To be quite honest, I chose this word focus on for all four years of the PharmD program! Letting go of the teaching position is the least of my concerns, I’m actually relieved to be free from the toll that career path takes on the teacher’s family. I encourage any young person who asks my opinion on their projected career path to avoid teaching if they also see family in their future. The nation’s public school system is in a sad state, driven by statistical algorithms instead of actual effectiveness. The mountains of paperwork and loathsome hours wasted keeping up with the requirements of this bureaucratic mess have changed the landscape of public teaching.  No longer is it a honorable career path that opens the door to significantly impacting children’s lives. It is now a contractual marriage to a thankless job that demands higher priority than any other aspect of the teacher’s life. 12 years of experience as a teacher’s spouse (2/3 of one year testing out the job personally) created my opinion and nearly every person I speak to who are also (or were formerly) married to a teacher corroborate this position. I am at least as equally excited as Julie that her professional divorce from teaching will be finalized in thirty days.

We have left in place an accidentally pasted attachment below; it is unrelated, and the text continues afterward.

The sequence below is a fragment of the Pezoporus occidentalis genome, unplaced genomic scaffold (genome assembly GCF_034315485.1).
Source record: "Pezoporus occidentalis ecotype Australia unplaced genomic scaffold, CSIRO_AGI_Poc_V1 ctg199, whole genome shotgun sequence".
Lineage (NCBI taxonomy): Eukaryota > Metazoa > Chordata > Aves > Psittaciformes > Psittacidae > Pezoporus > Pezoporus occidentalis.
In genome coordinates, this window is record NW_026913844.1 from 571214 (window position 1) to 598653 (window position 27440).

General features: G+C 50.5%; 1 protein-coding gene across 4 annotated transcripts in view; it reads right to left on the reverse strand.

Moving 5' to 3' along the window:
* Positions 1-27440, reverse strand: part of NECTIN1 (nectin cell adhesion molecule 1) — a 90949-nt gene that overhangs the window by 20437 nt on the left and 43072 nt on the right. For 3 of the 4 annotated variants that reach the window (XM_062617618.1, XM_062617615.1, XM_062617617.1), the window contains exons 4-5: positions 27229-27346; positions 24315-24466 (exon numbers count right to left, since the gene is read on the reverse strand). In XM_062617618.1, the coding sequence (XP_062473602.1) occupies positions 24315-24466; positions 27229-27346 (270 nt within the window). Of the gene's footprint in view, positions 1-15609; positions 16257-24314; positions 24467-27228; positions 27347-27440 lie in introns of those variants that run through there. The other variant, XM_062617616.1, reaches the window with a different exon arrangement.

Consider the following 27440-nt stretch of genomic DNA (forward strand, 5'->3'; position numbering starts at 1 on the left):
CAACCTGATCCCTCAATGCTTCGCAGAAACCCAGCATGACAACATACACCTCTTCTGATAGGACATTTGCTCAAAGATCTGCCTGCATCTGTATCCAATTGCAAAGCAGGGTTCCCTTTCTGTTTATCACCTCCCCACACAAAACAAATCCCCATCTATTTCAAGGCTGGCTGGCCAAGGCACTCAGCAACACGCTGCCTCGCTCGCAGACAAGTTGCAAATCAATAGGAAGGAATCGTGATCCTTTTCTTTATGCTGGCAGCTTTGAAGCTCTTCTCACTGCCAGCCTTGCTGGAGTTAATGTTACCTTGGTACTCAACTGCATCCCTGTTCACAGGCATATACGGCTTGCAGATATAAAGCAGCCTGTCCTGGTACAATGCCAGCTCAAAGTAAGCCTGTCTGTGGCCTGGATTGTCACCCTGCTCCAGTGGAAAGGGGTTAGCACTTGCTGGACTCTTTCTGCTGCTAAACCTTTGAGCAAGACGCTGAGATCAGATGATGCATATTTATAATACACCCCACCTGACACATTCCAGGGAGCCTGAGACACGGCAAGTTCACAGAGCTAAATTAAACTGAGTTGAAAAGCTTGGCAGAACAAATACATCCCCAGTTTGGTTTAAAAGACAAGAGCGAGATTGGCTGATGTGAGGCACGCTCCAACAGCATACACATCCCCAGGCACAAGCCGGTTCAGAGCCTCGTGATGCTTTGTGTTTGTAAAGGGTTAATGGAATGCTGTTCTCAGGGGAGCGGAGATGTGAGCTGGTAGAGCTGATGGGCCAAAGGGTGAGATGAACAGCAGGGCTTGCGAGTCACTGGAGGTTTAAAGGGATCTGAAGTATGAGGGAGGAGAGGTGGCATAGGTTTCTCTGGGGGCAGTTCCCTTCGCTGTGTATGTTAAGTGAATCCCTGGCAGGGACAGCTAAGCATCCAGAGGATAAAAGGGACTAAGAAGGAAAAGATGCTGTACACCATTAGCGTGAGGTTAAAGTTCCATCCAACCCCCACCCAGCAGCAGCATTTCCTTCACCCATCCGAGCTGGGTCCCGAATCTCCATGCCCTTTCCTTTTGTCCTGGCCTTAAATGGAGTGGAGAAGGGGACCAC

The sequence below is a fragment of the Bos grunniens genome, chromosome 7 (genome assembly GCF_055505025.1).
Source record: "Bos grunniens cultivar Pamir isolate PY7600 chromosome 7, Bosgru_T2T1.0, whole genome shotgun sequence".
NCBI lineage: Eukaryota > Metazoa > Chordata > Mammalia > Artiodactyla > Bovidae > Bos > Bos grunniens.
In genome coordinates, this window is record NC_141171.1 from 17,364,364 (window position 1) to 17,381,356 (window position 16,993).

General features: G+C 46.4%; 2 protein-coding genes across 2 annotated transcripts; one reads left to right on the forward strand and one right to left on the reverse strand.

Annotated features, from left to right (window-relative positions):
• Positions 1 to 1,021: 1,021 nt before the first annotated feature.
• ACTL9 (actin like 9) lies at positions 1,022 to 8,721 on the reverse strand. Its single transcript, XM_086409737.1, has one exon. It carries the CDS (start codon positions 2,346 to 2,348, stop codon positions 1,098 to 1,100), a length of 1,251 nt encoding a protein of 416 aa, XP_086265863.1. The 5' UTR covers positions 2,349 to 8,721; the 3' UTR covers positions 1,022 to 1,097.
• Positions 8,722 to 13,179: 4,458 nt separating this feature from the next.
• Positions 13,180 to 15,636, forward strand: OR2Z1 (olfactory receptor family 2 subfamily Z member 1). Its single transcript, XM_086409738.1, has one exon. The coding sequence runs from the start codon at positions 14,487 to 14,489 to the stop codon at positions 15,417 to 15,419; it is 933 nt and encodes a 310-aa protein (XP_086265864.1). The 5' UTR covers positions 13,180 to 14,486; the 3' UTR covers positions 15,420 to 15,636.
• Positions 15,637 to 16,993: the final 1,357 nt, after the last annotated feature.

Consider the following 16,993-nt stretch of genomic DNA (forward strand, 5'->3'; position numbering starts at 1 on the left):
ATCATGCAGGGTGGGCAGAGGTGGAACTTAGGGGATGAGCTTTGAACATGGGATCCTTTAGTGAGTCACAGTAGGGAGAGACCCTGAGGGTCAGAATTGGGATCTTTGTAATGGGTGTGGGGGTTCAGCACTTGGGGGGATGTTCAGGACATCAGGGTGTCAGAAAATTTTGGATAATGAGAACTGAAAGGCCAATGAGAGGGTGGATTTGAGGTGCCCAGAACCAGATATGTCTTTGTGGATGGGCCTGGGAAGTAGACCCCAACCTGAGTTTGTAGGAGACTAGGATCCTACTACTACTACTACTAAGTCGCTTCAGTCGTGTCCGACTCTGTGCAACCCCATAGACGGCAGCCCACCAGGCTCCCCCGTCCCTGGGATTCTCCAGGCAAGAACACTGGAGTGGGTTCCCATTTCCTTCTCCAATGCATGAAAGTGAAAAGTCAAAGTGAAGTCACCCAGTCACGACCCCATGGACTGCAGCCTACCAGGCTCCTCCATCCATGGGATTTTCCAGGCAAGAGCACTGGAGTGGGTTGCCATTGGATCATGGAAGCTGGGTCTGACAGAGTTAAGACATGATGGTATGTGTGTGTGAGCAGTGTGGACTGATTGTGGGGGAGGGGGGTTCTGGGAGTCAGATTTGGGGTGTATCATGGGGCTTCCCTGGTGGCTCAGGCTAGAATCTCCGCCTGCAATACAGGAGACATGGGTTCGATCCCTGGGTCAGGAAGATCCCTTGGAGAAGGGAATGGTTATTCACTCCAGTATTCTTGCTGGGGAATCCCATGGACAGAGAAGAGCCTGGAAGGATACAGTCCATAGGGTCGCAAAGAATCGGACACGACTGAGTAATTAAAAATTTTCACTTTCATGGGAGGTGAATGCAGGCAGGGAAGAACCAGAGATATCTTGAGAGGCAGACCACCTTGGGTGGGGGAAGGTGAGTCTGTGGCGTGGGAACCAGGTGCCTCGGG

Our objective now is maintaining the household while she becomes a commuter student  and fulfills a dream to enter the medical field which was alive when we met 16 years ago. Remaining steadfast.

Those of you who follow this blog know how my mind works, or at least are familiar with its results. Steadfast is more than just my word until 2017, it is also an image that is burned into my mind and hangs on the wall above the desk where I type.